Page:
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Figure 5. (a) Tomato seedlings grown on the Murashige–Skoog (MS)–solidified agar supplemented with 0 mM [Pi-deficient (–Pi)] or 2.5 mM Pi [Pi-sufficient (+Pi)] were harvested at 11 d (shown on the left) and 24 d (shown on the right) post imbibition. (b) Localization of root surface secreted acid phosphatase (SAP) activity and protein. Thirty-five-day-old +Pi and –Pi tomato seedlings were harvested, and excised root material was incubated with 5-bromo-4chloro-3-indolyl-phosphate (BCIP) [a colourless acid phosphatase (AP) substrate]. Root surface SAP activity is visualized as blue in colour, indicating BCIP hydrolysis. Following in situ SAP-activity staining, immunoblots of the intact root preparations were probed with a 1:2000 dilution of the rabbit anti-(tomato SAP1) immune serum or with a 1:50 dilution of the affinity-purified anti-[tomato intracellular AP (IAP)]– immunoglobulin G (IgG). The antigenic polypeptides were visualized with an alkaline phosphatase-tagged secondary antibody (Bozzo et al. 2002).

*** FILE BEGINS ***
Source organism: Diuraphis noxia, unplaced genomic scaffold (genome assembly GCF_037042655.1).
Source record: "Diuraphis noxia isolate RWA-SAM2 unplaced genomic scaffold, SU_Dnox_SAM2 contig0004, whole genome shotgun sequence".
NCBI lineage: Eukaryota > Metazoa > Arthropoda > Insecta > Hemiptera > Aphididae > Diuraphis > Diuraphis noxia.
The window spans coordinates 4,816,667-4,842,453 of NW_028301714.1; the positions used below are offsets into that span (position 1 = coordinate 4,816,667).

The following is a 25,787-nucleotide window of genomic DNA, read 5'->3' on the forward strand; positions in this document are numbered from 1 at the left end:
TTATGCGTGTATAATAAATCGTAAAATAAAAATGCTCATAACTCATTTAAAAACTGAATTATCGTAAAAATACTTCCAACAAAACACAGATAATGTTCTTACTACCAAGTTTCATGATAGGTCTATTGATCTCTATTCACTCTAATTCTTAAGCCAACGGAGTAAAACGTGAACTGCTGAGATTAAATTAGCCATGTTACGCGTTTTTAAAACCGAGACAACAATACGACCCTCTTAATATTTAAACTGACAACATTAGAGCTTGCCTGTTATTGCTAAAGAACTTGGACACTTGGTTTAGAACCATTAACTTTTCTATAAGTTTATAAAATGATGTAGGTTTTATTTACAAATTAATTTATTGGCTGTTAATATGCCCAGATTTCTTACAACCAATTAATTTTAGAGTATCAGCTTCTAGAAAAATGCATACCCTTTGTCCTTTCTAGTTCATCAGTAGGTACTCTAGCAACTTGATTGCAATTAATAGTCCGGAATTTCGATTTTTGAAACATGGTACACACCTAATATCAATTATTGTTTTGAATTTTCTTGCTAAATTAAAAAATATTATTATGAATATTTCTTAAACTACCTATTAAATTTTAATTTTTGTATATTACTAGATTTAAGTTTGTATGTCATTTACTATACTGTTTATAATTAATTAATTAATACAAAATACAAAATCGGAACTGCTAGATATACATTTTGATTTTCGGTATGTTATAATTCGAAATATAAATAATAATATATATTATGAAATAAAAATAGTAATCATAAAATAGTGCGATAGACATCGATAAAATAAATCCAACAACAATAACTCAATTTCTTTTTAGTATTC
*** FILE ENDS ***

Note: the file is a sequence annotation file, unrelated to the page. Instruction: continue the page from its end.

By contrast, no root surface AP activity or PSI PAP antibody cross-reactivity was detected on the roots of the 35-day-old +Pi control seedlings.

DISCUSSION Few reports are available concerning the immunological relatedness of different APs within and between plant species. However, an anti-(B. nigra suspension cell PSI IAP)– IgG cross-reacted with the corresponding PSI SAP, as well as APs from diverse plant tissues (Duff et al. 1991). Thus, it was concluded that plant APs are immunologically closely related, implying divergence from a common ancestral

form. By contrast, our immunoblot results demonstrate that: (1) the tomato IAP antibodies readily cross-reacted with the 63 kDa α- and 57 kDa β-subunits of purified IAP and the 57 kDa SAP2 but not with purified SAP1 (Fig. 2a), whereas (2) tomato SAP1 antibodies readily detected the 84 kDa SAP1 but not SAP2 or either IAP subunit (Fig. 2b). Cloning of cDNAs encoding the three PSI tomato PAP isozymes will help to establish their genetic, evolutionary and structural relatedness. Interestingly, the N-terminal and tryptic peptide amino acid sequences of the 57 kDa IAP βsubunit that were obtained by Bozzo et al. (2004a) precisely correspond to portions of the deduced amino acid sequence of the tomato fruit cDNA [GenInfo Identifier (GI):